Kit Reviews

Giant TCR Advanced SL 2012

Size Large i.e. 57.5 cm seat tube; 58.5 cm top tube.

Toray T800 carbon. PowerCore Bottom Bracket, Overdrive 2 Headset.

After four years and 14,000 kms of use, this frame and its components have seen plenty of action.

Firstly, the frame reviewed is not ISP (integrated seatpost) like all models since 2012. It has a separate Vector seatpost which is handy in the event you want to lend the bike to a friend.

I built it up with Shimano Dura-Ace 10 speed racing groupset (53/39), Giant Connect carbon stem, Giant bars, Fizik Antares saddle and Shimano SPD SL pedals. It has been paired with three different wheelsets.

Since October 2014, I have been running Ultegra 11 speed with a 52/36 chainset.

1) Fast Forward FR6 Carbon/aluminium clinchers with Cyclops Powertap rear hub…..quite weighty but aesthetically pleasing and full of power data. Fantastic wheels for a rolling course which have not needed truing. Schwalbe Ultremo Double Defense tyres

2) Dura- Ace C35 aluminium clinchers. Lighter than the FFs, I have used these mainly for forays into the mountains. Faultless service. Schwalbe Ultremo Double Defense tyres.

These wheels are not 11 speed compatible, and have now been drafted into service on my audax bike and  transported me successfully around PBP 2015.

3) Vision Trimax T30 aluminium clinchers. weight 1570 gms without skewers, for wet weather use. Vredestein Fiammante DuoComp tyres. At approximately £400 these wheels are super value.

Update as at March 2016. Have been running these wheels all winter and LOVE them now running Michelin Lithion 2 Reinforced tyres with no problems and only happy miles.

The TCR has completed a 400 kms audax, some lumpy days in Andalusia, two ascents of Ventoux, other Alpine monsters, the Ardennes, Regents Park, Hertfordshire countryside and more.

You may read elsewhere that it is a harsh ride or too aggressive. Nonsense. It is comfortable enough for anyone who rides quite a bit. Being extremely versatile, you can sprint, climb, race and yet spend all day in the saddle. I achieved my fastest ever speed on a bike at 101 km ph descending off the Galibier, rock solid all the way.

I love it. It’s not quite as quick as the Propel, but is extremely versatile.

https://stravaddict.wordpress.com/2014/01/12/giant-propel-advanced-sl-1/

but it would be difficult to say adieu…

SAMSUNG

 

Michelin Lithion 2 Reinforced 700 x 25 Road Tyres.

Since German tyre manufacturer Schwalbe replaced the excellent lightweight Ultremo Double Defence with the newer but less robust (IMO) Schwalbe One, The Wattmeister has been searching for an inexpensive pair of durable, puncture-resisant tyres to adorn his Giant TCR for extensive winter riding on the grottiest flint strewn roads of North London and Hertfordshire.

Somehow, the Michelin Lithion 2 Reinforced, (not to be confused with the Lithion 2), caught his good eye. Decathlon were selling the 700 x 25 mm version for 11 quid each, and various cycling review sites like BikeRadar and Road CC had heaped generous praise on their ride quality.

Bargain!

Now, after approximately 1200 kms of aforementioned gritty, grotty potholed road surfaces, The Wattmeister can report good things about this tyre.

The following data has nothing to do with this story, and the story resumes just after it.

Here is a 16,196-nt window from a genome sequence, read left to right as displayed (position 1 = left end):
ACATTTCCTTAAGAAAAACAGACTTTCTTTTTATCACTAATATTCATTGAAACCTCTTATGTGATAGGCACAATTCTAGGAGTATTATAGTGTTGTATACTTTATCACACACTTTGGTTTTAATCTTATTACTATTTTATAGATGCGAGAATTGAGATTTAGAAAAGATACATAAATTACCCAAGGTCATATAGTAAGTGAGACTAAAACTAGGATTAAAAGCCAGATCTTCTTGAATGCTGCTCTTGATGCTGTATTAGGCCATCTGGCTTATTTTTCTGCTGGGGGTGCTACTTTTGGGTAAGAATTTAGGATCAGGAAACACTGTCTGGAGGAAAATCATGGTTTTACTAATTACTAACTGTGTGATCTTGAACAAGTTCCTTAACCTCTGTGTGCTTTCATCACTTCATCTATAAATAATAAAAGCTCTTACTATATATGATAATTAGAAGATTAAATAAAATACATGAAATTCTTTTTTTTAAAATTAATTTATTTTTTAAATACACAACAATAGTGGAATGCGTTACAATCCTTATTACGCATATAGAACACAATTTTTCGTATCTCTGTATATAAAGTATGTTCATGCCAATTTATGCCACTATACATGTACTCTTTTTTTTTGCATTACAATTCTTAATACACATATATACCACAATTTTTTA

Firstly, the 700 x 25s give a really nice smooth and comfortable ride.

The tyres are quite unmarked with no punctures as yet.

At around 285 grams in weight, they are not too heavy when considering their resistance to deflations

They are easy to get on and off..

The Wattmeister used them on one occasion just before Christmas in what was effectively a Muswell Hill Peloton veterans’ race at the Olympic Velopark tarmac track.  In very windy and quite damp conditions, there was no hint of slip or slide, and although they may be a tad heavier than the Ultremo DDs, they still spun up quickly enough for TW to finish 3rd in the sprint.

In summary, unbeatable value at £11 each.  Great service too from Decathlon….unfortunately out of stock at the present time.

 

Giant Propel Advanced SL 1

Size Large i.e. 57.5 cm seat tube; 58.5 cm top tube.

There is plenty of information regarding specification etc. available from a myriad of sources on the net.

Allow me to review the bike from the perspective of a very keen, quite experienced, middle-aged non-racing* male rider.

*As of 1st June 2015 the bike has been used in two closed circuit track races*

Set-up: Great care has to be taken when cutting the integrated seat post. Measure, measure and measure again.

It is light, at about 7.3 kgs with pedals. Some reviews suggest it is an uncomfortable ride. I would disagree with this. If you ride frequently, it is firm and responsive, but not uncomfortable. It picks up very smartly and holds speed very well. The only proof I have is that my times on Strava are quicker than on my TCR ADV SL.

Some of this extra speed may come from the super Zipp 404 wheels. They are a really lightweight wheelset, probably the best wheels I have ever owned.

The aero bars may take a couple of rides to get used if you are coming from a conventional round shaped bar.

The bike comes with Dura Ace 11 speed groupset which has a revised front derailleur mechanism. It was a bit trickier to set up, but works brilliantly, as does the rear shifting, which has also been modified to work with less effort.

One thing I have noticed about this bike is that it descends quicker than anything I have ever ridden, not a hint of frame shimmy.

The Propel is an expensive bike, but it looks magnificent, rides fast and sure and is made by one of the master carbon fibre manufacturers.

Propel FFwd - Copy (2)